ESSAY- Manliness issue: Why murder-suicide appears more often
Consider these recent headlines:
- "Teen Escapes as Father Kills Family" (in Florida)
- "Maryland Town Anguished, Baffled After Man Kills Wife, Three Children and Self"
- "Four Dead in Baltimore Hotel"
- "Police Continue Probe into Murder-Suicide of Wilmington Family" (California)
- "Despondent Dads Driven to Kill Loved Ones" (California, Washington, Maryland)
Until recently, cases of a parent killing his or her whole family were extremely rare. According to Kristen Rand, legislative director of the Washington, D.C.-based think tank Violence Policy Center, these cases were "so rare we didn't bother to count them as a separate category."
But 2007 saw several such cases, in which fathers were usually the killers. In Alabama, one father threw his children off a bridge; in New Jersey, a man drowned his daughters, then hanged himself; and a California man shot his wife and two daughters in a parked car before turning the gun on himself. Over the next two years, such mass killings have escalated.
A scan of news reports shows these horrible crimes becoming even more common, occurring at the rate of one every week or two.
If that rate holds up, the increase is huge. The previous rate was one or two every three months, according to the Center.
A doubling in murder-suicide from one or two per day– the average for the United States– to more than two or three a day is also evident from my news tracking this year.
Most experts cited in news reports emphasize the correlation between the killings and the economic downturn. And in our book, Death by Domestic Violence: Preventing the Murders and the Murder-Suicides, my co-author and I did find that unemployment and other financial difficulties were themes in whole-family murder-suicides.
This fact may help explain why in some places that have been hard hit by this severe recession– Atlantic City, New Jersey, and throughout Florida– the increase in murder-suicides has been particularly acute, as indicated by my investigation of news sources.
But while the harsh economy may be making things worse, it's not the whole story behind these grizzly murders.
Looming through all the horror stories is the fact that this is overwhelmingly a male-on-female crime. The question is why. Why do men who are in despair and suicidal strike out against the women and children in their lives?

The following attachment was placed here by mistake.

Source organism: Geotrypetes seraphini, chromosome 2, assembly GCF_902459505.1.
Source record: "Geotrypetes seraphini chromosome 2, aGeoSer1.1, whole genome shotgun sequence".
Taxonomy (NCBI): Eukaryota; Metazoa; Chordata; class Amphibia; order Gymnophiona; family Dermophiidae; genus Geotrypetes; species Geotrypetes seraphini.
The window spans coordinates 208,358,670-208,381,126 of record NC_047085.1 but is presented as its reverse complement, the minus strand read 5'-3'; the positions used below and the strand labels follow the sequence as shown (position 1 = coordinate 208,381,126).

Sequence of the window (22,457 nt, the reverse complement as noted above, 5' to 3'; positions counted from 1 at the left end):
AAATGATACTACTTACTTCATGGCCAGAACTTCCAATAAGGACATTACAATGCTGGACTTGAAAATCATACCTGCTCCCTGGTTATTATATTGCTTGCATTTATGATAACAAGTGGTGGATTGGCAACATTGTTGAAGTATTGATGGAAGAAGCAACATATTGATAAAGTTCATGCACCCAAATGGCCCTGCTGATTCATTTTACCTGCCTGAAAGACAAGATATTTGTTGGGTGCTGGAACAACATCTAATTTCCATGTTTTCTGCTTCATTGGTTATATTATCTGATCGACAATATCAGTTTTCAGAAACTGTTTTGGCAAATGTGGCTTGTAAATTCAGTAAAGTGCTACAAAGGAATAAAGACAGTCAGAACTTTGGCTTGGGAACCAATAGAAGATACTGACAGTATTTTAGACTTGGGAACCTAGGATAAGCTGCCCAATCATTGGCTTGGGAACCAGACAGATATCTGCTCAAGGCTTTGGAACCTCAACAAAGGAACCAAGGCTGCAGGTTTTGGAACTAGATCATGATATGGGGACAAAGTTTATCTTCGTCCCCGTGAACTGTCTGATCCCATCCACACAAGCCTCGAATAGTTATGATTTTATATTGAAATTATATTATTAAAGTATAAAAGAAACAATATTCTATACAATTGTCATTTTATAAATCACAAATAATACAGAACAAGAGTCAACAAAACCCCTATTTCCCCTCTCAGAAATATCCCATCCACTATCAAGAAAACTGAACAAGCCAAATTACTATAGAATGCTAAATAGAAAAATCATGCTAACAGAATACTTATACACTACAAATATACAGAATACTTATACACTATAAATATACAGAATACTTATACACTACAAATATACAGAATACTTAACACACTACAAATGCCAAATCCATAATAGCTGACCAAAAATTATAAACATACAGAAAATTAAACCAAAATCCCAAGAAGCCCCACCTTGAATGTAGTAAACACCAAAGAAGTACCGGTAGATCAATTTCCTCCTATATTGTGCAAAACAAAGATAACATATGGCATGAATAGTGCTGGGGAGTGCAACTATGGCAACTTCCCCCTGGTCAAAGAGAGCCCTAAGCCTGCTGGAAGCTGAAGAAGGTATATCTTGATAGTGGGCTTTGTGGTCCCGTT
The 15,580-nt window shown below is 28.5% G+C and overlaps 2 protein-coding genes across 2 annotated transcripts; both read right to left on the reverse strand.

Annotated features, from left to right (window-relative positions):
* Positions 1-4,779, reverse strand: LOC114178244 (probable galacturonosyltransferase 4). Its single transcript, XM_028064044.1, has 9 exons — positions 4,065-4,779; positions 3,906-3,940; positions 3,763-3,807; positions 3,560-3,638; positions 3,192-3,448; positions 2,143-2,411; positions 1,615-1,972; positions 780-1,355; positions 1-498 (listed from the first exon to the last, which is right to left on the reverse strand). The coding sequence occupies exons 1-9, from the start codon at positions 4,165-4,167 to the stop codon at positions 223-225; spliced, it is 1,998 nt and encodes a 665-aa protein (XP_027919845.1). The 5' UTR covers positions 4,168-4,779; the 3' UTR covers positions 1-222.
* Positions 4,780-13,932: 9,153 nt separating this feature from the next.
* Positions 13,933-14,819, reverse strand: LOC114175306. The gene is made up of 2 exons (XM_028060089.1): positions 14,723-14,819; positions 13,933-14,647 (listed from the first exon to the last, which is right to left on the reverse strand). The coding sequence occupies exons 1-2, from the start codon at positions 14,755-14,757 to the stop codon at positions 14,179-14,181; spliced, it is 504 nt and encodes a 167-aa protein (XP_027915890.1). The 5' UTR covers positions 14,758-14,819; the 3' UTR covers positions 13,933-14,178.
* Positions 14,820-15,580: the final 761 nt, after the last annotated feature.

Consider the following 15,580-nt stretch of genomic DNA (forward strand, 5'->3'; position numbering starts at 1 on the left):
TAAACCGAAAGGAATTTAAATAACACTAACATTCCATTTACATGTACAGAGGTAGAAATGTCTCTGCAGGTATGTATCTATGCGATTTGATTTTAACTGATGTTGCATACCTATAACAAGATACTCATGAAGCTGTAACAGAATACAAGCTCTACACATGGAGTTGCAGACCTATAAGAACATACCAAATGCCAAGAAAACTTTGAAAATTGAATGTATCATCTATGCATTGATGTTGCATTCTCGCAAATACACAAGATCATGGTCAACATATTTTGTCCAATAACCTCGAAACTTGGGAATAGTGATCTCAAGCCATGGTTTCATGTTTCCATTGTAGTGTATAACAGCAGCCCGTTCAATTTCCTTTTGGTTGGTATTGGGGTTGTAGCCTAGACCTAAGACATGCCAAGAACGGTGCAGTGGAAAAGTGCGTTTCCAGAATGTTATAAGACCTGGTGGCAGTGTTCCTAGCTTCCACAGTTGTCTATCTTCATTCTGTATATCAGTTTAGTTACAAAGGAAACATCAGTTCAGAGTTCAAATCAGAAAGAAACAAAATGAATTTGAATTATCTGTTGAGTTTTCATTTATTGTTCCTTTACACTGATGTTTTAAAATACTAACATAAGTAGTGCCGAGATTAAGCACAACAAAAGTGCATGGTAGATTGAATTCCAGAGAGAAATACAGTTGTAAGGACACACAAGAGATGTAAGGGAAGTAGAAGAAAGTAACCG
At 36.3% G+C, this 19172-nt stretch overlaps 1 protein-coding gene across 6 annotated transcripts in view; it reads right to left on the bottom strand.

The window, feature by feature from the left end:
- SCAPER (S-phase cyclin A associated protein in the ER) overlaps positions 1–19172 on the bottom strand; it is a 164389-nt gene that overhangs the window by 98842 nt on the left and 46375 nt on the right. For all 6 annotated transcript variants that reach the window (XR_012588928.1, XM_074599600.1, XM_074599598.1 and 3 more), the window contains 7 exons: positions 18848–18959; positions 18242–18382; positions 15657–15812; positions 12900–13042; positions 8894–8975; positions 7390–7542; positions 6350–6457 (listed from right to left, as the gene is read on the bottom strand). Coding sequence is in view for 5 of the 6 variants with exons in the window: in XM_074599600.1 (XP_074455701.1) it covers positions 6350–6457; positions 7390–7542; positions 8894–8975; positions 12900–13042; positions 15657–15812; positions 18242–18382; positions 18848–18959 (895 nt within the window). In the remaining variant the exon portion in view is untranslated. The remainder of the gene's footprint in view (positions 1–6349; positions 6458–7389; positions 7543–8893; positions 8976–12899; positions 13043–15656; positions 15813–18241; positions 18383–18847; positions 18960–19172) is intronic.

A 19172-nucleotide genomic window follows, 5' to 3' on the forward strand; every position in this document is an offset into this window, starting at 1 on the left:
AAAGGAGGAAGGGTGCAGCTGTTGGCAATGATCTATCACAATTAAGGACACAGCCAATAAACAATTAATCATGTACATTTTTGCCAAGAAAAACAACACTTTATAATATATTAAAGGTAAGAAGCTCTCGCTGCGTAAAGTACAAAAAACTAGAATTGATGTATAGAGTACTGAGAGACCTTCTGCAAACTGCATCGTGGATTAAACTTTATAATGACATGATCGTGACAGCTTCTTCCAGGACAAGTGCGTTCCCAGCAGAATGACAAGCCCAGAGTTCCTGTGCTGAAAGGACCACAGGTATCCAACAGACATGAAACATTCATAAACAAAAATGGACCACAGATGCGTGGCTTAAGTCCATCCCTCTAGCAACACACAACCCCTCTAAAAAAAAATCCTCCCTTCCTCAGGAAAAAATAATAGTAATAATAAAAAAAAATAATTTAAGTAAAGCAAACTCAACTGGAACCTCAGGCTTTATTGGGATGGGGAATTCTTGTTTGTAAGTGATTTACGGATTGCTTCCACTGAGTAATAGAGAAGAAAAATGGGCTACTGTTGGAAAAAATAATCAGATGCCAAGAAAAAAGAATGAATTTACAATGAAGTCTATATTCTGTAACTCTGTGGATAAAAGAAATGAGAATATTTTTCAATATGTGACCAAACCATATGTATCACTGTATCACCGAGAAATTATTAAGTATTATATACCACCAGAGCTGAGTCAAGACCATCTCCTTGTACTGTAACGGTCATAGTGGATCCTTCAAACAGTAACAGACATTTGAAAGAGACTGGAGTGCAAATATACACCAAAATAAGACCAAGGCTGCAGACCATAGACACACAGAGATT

The research literature shows that the patterns of murder-suicide of a man and his wife or partner are of two basic types.
One involves an elderly couple in which the man is the caretaker of a woman who suffers from dementia. Not wanting to send her to a nursing home and finding himself too frail to care for her himself, he kills them both.
More commonly, the crimes involve an abusive, extremely possessive man. When the woman threatens to leave him, he kills her and himself. Dominance, explosive violence, jealousy and a pathological fear of rejection by his wife or partner are among the key features of male-on-female domestic homicide that we found in our research.
Common to every single case that I have studied is a precipitating crisis and the failure of the man to call out for help.
In two similar cases– one in Iowa City and one in Baltimore– men killed their wives, children, and then themselves. They took this action apparently out of a twisted belief that they were all better off dead and that they, the men, were entitled to "protect" their families in this way. Both perpetrators were heavily in debt and had trouble pending at work connected to financial dealings.
Psychiatrists interviewed in news stories single out mental illness as the cause. It's easier to make sense of such cases when we define the perpetrators as sick, as normal people would not commit such atrocities. And yet, most of the recent whole-family killings have been committed by men who were previously high functioning professionals.
Sociologists point to the economic crisis combined with the impact of suggestions from news coverage of other mass killings. Access to a gun in the home further increases the likelihood of deadly violence.
All these factors may be involved. But there are women too who suffer from mental disorders and who are in economic distress, and yet there are no reports of any of them wiping out their entire families.
For a holistic understanding of the nature of the plague of murder-suicides we need to look critically at gender. We must examine this culture that defines what it means to be a "real man" in our society and that produces men who react to personal crisis with such premeditated violence against the women and children in their lives.
Author Katherine van Wormer is a professor of social work at the University of Northern Iowa. This essay, distributed by Featurewell, originally appeared in Women's eNews.